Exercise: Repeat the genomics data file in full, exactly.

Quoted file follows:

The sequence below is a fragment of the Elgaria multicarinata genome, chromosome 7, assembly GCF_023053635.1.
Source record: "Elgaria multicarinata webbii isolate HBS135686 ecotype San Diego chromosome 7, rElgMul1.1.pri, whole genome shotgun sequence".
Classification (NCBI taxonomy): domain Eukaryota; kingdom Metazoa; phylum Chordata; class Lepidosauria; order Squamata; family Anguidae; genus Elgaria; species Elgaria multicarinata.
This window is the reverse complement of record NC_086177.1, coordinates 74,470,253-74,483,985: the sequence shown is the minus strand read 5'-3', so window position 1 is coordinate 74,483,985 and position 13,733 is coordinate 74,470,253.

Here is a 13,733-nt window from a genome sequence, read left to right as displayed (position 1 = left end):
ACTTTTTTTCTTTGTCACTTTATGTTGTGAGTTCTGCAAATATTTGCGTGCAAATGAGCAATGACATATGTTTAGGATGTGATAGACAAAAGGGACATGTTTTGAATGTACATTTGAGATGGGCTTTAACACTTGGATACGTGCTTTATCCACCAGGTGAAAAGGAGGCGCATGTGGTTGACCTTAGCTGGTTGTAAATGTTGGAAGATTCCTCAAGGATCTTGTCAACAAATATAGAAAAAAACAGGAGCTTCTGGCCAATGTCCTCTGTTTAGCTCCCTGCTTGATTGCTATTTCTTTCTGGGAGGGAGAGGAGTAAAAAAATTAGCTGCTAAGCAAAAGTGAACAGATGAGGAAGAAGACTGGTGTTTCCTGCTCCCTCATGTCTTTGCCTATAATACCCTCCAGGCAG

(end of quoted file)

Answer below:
The sequence below is a fragment of the Elgaria multicarinata genome, chromosome 7, assembly GCF_023053635.1.
Source record: "Elgaria multicarinata webbii isolate HBS135686 ecotype San Diego chromosome 7, rElgMul1.1.pri, whole genome shotgun sequence".
Classification (NCBI taxonomy): domain Eukaryota; kingdom Metazoa; phylum Chordata; class Lepidosauria; order Squamata; family Anguidae; genus Elgaria; species Elgaria multicarinata.
This window is the reverse complement of record NC_086177.1, coordinates 74,470,253-74,483,985: the sequence shown is the minus strand read 5'-3', so window position 1 is coordinate 74,483,985 and position 13,733 is coordinate 74,470,253.

Here is a 13,733-nt window from a genome sequence, read left to right as displayed (position 1 = left end):
ACTTTTTTTCTTTGTCACTTTATGTTGTGAGTTCTGCAAATATTTGCGTGCAAATGAGCAATGACATATGTTTAGGATGTGATAGACAAAAGGGACATGTTTTGAATGTACATTTGAGATGGGCTTTAACACTTGGATACGTGCTTTATCCACCAGGTGAAAAGGAGGCGCATGTGGTTGACCTTAGCTGGTTGTAAATGTTGGAAGATTCCTCAAGGATCTTGTCAACAAATATAGAAAAAAACAGGAGCTTCTGGCCAATGTCCTCTGTTTAGCTCCCTGCTTGATTGCTATTTCTTTCTGGGAGGGAGAGGAGTAAAAAAATTAGCTGCTAAGCAAAAGTGAACAGATGAGGAAGAAGACTGGTGTTTCCTGCTCCCTCATGTCTTTGCCTATAATACCCTCCAGGCAG